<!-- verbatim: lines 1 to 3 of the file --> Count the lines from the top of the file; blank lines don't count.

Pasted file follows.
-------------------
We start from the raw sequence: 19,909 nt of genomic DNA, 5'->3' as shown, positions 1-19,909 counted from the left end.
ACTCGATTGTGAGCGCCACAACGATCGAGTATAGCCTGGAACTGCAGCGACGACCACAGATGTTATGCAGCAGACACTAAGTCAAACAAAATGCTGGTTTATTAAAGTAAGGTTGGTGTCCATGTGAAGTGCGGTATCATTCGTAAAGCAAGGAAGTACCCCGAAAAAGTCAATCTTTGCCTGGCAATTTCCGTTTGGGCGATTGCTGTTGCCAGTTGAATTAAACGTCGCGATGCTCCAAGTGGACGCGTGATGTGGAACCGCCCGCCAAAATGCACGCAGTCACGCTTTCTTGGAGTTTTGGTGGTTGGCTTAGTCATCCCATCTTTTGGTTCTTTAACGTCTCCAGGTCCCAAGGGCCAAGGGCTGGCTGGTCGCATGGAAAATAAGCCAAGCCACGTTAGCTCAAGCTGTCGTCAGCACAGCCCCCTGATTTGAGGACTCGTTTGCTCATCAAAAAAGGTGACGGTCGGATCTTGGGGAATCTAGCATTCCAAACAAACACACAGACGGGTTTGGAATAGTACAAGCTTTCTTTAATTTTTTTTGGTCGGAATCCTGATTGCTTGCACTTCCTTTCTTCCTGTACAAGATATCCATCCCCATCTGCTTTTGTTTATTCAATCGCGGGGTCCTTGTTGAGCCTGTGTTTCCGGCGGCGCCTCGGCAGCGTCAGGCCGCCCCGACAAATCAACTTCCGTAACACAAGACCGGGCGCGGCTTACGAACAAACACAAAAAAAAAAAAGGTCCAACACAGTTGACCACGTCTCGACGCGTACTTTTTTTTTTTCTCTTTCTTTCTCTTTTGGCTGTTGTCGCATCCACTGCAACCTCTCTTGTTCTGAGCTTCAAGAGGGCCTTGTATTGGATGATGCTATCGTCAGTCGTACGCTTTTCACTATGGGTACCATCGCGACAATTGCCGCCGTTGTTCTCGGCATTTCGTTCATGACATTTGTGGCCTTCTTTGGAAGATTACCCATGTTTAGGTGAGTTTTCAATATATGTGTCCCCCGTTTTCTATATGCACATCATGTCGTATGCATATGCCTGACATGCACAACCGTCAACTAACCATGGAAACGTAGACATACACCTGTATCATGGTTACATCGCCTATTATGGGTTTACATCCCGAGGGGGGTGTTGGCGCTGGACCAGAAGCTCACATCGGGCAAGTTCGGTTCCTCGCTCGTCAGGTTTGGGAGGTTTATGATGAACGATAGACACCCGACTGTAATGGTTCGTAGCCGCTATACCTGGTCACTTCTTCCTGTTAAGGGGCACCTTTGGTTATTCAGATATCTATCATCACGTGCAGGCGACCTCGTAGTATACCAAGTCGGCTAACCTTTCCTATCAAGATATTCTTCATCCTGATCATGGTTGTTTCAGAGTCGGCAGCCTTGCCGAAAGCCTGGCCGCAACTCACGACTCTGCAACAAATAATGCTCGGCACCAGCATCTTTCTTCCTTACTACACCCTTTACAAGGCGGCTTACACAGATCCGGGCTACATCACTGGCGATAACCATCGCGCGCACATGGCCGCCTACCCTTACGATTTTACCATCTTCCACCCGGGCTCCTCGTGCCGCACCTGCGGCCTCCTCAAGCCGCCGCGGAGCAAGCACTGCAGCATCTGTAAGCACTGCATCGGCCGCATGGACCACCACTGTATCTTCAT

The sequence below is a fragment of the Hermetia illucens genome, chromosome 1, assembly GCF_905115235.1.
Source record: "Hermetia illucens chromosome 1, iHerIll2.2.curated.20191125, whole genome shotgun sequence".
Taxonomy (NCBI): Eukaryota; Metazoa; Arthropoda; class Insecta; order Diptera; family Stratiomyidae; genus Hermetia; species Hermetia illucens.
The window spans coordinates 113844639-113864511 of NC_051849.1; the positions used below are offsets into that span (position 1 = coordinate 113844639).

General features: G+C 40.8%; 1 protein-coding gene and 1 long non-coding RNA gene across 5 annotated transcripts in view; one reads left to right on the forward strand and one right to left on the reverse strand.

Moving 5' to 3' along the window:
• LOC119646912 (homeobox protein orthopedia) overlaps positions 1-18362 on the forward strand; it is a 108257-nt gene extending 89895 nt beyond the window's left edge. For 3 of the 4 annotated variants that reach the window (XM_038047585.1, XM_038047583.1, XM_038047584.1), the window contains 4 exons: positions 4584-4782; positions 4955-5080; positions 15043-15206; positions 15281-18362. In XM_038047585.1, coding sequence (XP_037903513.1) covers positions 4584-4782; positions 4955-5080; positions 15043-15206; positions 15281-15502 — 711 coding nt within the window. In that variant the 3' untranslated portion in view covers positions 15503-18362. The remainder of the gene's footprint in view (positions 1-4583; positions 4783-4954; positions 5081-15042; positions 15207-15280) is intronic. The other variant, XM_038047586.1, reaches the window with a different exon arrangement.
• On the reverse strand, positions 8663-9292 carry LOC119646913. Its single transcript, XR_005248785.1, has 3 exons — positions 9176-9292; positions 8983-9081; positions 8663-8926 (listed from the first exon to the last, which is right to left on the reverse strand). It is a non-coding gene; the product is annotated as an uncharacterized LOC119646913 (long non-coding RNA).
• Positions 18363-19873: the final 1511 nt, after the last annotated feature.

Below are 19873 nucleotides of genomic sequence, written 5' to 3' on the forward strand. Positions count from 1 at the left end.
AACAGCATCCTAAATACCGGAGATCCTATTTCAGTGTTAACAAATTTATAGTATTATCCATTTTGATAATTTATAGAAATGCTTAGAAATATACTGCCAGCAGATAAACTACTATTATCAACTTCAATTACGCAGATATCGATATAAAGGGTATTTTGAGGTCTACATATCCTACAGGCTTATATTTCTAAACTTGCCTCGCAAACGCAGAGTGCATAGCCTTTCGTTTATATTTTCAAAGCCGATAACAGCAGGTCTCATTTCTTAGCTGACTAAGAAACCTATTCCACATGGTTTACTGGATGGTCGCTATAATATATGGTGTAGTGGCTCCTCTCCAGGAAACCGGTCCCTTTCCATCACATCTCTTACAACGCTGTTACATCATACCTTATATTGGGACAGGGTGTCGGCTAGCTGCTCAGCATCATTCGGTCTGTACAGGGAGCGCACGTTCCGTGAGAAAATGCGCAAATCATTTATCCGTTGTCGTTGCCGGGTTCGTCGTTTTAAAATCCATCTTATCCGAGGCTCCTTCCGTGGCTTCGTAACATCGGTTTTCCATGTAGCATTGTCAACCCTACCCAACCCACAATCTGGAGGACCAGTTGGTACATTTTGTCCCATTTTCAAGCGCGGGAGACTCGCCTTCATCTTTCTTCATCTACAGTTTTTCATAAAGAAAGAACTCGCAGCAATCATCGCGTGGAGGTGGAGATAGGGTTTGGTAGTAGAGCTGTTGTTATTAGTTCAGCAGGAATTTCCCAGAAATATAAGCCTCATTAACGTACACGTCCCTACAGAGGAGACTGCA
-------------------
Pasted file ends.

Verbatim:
We start from the raw sequence: 19,909 nt of genomic DNA, 5'->3' as shown, positions 1-19,909 counted from the left end.
ACTCGATTGTGAGCGCCACAACGATCGAGTATAGCCTGGAACTGCAGCGACGACCACAGATGTTATGCAGCAGACACTAAGTCAAACAAAATGCTGGTTTATTAAAGTAAGGTTGGTGTCCATGTGAAGTGCGGTATCATTCGTAAAGCAAGGAAGTACCCCGAAAAAGTCAATCTTTGCCTGGCAATTTCCGTTTGGGCGATTGCTGTTGCCAGTTGAATTAAACGTCGCGATGCTCCAAGTGGACGCGTGATGTGGAACCGCCCGCCAAAATGCACGCAGTCACGCTTTCTTGGAGTTTTGGTGGTTGGCTTAGTCATCCCATCTTTTGGTTCTTTAACGTCTCCAGGTCCCAAGGGCCAAGGGCTGGCTGGTCGCATGGAAAATAAGCCAAGCCACGTTAGCTCAAGCTGTCGTCAGCACAGCCCCCTGATTTGAGGACTCGTTTGCTCATCAAAAAAGGTGACGGTCGGATCTTGGGGAATCTAGCATTCCAAACAAACACACAGACGGGTTTGGAATAGTACAAGCTTTCTTTAATTTTTTTTGGTCGGAATCCTGATTGCTTGCACTTCCTTTCTTCCTGTACAAGATATCCATCCCCATCTGCTTTTGTTTATTCAATCGCGGGGTCCTTGTTGAGCCTGTGTTTCCGGCGGCGCCTCGGCAGCGTCAGGCCGCCCCGACAAATCAACTTCCGTAACACAAGACCGGGCGCGGCTTACGAACAAACACAAAAAAAAAAAAGGTCCAACACAGTTGACCACGTCTCGACGCGTACTTTTTTTTTTTCTCTTTCTTTCTCTTTTGGCTGTTGTCGCATCCACTGCAACCTCTCTTGTTCTGAGCTTCAAGAGGGCCTTGTATTGGATGATGCTATCGTCAGTCGTACGCTTTTCACTATGGGTACCATCGCGACAATTGCCGCCGTTGTTCTCGGCATTTCGTTCATGACATTTGTGGCCTTCTTTGGAAGATTACCCATGTTTAGGTGAGTTTTCAATATATGTGTCCCCCGTTTTCTATATGCACATCATGTCGTATGCATATGCCTGACATGCACAACCGTCAACTAACCATGGAAACGTAGACATACACCTGTATCATGGTTACATCGCCTATTATGGGTTTACATCCCGAGGGGGGTGTTGGCGCTGGACCAGAAGCTCACATCGGGCAAGTTCGGTTCCTCGCTCGTCAGGTTTGGGAGGTTTATGATGAACGATAGACACCCGACTGTAATGGTTCGTAGCCGCTATACCTGGTCACTTCTTCCTGTTAAGGGGCACCTTTGGTTATTCAGATATCTATCATCACGTGCAGGCGACCTCGTAGTATACCAAGTCGGCTAACCTTTCCTATCAAGATATTCTTCATCCTGATCATGGTTGTTTCAGAGTCGGCAGCCTTGCCGAAAGCCTGGCCGCAACTCACGACTCTGCAACAAATAATGCTCGGCACCAGCATCTTTCTTCCTTACTACACCCTTTACAAGGCGGCTTACACAGATCCGGGCTACATCACTGGCGATAACCATCGCGCGCACATGGCCGCCTACCCTTACGATTTTACCATCTTCCACCCGGGCTCCTCGTGCCGCACCTGCGGCCTCCTCAAGCCGCCGCGGAGCAAGCACTGCAGCATCTGTAAGCACTGCATCGGCCGCATGGACCACCACTGTATCTTCAT

The sequence below is a fragment of the Hermetia illucens genome, chromosome 1, assembly GCF_905115235.1.